Good enough syntax highlight for MDX in Neovim using Treesitter - Phelipe Teles

Good enough syntax highlight for MDX in Neovim using Treesitter

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In this blog post, I’m gonna show how to get a good enough syntax highlighting for MDX files in Neovim.

We can get pretty far by just adding some queries to our configuration, using the standard Treesitter parser for markdown (CommonMark) — no need to write a new parser, which is more challenging. Let’s see how.

Supporting .mdx files

First, let’s configure nvim to use the mdx filetype for every file with the .mdx extension:

vim.filetype.add({  extension = {    mdx = 'mdx'  }})

Then, let’s configure the nvim-treesitter plugin to use the markdown parser for mdx filetypes:

local ft_to_parser = require("nvim-treesitter.parsers").filetype_to_parsernameft_to_parser.mdx = "markdown"

Now we have markdown highlighting in our mdx files, but of cours it still doesn’t highlight any JS/JSX we wrote:

After configuring Treesitter to use Markdown highlight for MDX files
There is no syntax highlight of MDX files in Neovim out of the box

Injecting JS/JSX into markdown

To highlight the JS/JSX part, we’ll use Treesitter’s language injection.

We do this by writing a Treesitter query to select the nodes in the tree we want to highlight using another parser. It’s similar to CSS selectors — but it has completely different syntax, a Scheme-like language.

How can we write JavaScript/JSX in MDX?

We can write JavaScript inside curly braces, like this:

The current year is {new Date().getFullYear()}

Lines beginning with with import/export are also interpreted as JavaScript:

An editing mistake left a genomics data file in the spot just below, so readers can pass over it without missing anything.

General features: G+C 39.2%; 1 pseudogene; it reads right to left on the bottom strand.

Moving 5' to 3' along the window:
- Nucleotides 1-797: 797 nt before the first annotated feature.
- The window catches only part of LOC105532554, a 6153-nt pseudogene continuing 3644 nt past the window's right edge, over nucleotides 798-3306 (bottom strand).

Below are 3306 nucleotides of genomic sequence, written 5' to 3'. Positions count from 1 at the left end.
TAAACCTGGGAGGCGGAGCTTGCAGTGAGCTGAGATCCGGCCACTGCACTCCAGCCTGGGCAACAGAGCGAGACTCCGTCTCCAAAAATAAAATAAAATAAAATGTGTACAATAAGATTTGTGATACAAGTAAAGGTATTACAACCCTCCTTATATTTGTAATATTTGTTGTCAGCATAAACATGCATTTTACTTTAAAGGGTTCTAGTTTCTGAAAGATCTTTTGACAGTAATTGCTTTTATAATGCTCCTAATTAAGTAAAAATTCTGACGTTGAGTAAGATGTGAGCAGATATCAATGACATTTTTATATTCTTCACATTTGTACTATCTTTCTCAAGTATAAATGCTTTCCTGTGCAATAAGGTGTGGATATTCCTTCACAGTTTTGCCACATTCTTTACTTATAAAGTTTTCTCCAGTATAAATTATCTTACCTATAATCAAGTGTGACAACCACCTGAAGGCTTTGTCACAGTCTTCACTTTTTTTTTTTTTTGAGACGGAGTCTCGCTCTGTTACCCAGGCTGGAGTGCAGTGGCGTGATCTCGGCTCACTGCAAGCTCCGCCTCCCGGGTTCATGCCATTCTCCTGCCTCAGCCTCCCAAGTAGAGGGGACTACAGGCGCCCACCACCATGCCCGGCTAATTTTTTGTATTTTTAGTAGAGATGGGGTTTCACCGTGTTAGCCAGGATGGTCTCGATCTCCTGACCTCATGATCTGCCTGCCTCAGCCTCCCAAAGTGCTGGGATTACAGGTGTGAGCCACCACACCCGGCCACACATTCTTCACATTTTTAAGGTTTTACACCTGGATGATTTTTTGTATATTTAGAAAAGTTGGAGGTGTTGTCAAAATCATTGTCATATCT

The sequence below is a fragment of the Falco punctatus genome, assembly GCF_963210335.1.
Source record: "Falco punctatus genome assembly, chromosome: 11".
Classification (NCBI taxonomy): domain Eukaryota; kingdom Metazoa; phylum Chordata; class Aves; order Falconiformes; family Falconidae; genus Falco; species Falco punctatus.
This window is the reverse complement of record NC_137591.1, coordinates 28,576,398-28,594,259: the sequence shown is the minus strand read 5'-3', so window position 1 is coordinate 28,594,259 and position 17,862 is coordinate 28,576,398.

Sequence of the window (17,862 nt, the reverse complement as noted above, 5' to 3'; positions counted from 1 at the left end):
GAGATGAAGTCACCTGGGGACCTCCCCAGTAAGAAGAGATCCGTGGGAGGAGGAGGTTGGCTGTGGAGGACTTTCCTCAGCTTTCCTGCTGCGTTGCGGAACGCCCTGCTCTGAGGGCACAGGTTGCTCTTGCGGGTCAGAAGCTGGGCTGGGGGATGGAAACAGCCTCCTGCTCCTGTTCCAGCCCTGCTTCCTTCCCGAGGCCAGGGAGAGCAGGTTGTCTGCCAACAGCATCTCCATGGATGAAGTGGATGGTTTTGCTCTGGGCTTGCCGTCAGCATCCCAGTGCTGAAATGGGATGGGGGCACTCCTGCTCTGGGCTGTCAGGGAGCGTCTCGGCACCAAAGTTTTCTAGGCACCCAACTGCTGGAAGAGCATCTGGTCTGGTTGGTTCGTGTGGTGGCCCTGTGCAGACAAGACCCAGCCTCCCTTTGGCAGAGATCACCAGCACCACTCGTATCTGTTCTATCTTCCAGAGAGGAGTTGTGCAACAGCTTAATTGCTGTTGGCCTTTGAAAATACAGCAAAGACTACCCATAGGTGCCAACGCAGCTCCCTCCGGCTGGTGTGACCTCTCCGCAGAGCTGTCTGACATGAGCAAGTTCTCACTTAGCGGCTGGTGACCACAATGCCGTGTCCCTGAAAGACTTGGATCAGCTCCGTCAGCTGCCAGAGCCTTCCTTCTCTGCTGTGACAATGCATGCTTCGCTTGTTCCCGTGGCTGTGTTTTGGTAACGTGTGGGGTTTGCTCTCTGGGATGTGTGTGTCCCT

import {getCurrentYear} from './date.js'export const currentYear = getCurrentYear() # The current year is {currentYear}

We can write JSX anywhere, similar to how you can write HTML in Markdown.

import {Box} from 'design-system' <Box>  Here's some text</Box>

And even inline, inside of a heading:

export const Thing = () => <>World</> # Hello <Thing />

Writing Treesitter queries

Let’s first write a query to select those nodes that start with import or export. We can get a nice representation of the abstract syntax tree built by Treesitter with :InspectTree command, making it easy to see where the text we want to select is in the tree: section -> paragraph -> inline:

The simplest query that would match that node is:

(section (paragraph (inline)))

But that’s not what we want — we need to select only the nodes that start with import or export. We can use Treesitter query predicates (see :h treesitter-predicates) to conditionally select nodes — for instance, the #match predicate will allow us to select nodes with text that matches a Vim regexp.

((inline) @_inline (#match? @_inline "^\s*\(import\|export\)"))

Using Vim regexp is expensive though, so it’d be preferred to use Lua patterns in this case:

((inline) @_inline (#lua-match? @_inline "^%s*import"))((inline) @_inline (#lua-match? @_inline "^%s*export"))

Extending Treesitter injection queries

Now that we know this query correctly matches what we expect, we need to highlight them as JavaScript.

For this, we’ll have to write these queries in a file called injections.scm in a queries directory in our runtime path (see Adding Queries).

Then we need to capture the node with a name that matches the injected language parser’s name, in our case it’s tsx:

; extends((inline) @injection.content  (#lua-match? @injection.content "^%s*import")  (#set! injection.language "typescript"))((inline) @injection.content  (#lua-match? @injection.content "^%s*export")  (#set! injection.language "typescript"))

Disabling spell checking

You may have noticed the red squiggly lines — this is because I have spell checking turned on, but it is often not desirable to have our code spell checked. We can disable it for a specific node by capturing it with @nospell with a query in highlights.scm:

; extends((inline) @_inline (#lua-match? @_inline "^%s*import")) @nospell((inline) @_inline (#lua-match? @_inline "^%s*export")) @nospell


This is much better than what we started with, but there is still room for improvements:

  • JavaScript inside curly braces is not highlighted at all. I couldn’t find a way to achieve this with language injection.
  • Closing tags are not properly highlighted (because Treesitter sees a closing tag without a corresponding opening tag as an error).

I’m not sure if these issues could be resolved with queries alone — maybe it’d require a Treesitter parser similar to the parser for embedded template languages like EJS.